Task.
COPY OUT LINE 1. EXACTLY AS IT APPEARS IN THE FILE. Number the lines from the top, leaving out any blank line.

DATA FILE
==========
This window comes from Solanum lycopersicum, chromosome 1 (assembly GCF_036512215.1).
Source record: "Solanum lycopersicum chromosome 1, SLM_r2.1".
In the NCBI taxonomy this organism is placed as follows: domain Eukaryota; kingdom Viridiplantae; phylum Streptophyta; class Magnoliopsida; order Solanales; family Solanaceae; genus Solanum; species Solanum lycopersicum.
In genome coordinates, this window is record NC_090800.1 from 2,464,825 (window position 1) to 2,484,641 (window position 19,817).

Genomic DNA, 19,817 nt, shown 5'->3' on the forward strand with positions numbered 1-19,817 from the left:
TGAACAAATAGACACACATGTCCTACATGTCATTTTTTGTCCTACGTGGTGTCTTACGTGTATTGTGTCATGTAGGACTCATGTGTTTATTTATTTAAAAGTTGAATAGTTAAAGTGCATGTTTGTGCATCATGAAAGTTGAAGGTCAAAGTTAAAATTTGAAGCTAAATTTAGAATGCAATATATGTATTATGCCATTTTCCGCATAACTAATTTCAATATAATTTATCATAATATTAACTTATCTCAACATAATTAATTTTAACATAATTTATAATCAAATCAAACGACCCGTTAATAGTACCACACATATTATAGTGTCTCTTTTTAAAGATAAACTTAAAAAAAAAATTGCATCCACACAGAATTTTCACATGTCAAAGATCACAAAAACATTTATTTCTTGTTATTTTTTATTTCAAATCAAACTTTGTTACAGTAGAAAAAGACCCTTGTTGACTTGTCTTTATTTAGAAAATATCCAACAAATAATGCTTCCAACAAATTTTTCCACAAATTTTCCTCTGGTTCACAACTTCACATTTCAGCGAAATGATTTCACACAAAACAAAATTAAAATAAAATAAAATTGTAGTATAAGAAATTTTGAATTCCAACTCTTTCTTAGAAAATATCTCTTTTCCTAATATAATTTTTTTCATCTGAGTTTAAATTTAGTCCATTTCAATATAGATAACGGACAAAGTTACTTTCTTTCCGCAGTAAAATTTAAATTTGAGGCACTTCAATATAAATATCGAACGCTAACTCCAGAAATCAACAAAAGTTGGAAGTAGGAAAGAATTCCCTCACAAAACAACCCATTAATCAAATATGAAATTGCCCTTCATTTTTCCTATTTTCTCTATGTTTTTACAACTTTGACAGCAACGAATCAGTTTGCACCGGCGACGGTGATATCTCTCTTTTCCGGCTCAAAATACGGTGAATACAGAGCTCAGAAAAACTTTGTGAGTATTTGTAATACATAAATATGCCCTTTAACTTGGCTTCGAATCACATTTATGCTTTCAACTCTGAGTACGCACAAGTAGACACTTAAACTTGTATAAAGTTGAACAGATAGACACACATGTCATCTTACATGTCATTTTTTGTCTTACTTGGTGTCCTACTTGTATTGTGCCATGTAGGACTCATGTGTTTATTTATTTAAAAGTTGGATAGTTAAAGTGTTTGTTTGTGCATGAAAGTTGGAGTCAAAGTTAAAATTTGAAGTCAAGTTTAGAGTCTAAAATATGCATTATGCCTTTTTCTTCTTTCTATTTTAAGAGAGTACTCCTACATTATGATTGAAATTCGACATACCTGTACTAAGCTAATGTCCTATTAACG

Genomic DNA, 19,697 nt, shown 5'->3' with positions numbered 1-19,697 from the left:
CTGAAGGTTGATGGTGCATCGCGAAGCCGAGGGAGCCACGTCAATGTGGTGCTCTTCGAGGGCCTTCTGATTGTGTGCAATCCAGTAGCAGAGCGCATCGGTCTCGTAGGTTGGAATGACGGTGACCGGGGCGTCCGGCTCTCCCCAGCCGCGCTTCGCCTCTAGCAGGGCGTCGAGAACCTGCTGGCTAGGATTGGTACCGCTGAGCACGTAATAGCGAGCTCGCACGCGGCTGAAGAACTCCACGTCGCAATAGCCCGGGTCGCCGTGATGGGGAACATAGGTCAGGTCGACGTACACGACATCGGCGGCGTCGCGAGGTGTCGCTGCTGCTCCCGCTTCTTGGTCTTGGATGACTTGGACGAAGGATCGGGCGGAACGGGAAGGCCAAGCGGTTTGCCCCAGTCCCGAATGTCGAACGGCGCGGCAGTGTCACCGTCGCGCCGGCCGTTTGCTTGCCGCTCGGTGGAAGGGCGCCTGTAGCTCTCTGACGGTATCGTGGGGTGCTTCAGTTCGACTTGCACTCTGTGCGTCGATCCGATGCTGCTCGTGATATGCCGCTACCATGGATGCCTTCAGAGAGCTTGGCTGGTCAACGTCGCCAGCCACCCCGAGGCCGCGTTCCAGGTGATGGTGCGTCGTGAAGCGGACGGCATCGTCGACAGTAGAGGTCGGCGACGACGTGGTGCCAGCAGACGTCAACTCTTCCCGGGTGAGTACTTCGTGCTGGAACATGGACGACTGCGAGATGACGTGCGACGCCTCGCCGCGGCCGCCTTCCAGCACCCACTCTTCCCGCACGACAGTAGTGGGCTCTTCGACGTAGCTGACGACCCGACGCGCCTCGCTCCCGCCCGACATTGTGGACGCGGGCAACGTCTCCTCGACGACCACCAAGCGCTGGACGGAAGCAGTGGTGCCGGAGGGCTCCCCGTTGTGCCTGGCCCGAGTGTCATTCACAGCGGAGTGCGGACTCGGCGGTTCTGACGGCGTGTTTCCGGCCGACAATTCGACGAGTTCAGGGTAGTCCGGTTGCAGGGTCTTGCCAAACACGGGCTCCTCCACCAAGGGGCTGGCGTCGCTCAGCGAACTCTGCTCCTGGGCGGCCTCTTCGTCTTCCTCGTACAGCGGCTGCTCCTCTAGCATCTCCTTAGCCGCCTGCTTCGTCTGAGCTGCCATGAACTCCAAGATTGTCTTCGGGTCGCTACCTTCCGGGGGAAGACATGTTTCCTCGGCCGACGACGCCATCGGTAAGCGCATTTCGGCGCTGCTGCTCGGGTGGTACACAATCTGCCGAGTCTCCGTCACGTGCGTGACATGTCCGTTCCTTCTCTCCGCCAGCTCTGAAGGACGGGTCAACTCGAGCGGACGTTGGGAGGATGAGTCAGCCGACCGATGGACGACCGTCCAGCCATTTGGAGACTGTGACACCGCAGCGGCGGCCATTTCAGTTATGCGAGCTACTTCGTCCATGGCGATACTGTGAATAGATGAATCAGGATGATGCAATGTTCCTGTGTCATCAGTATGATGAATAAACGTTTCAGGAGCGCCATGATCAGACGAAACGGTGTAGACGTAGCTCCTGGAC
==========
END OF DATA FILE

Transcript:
This window comes from Solanum lycopersicum, chromosome 1 (assembly GCF_036512215.1).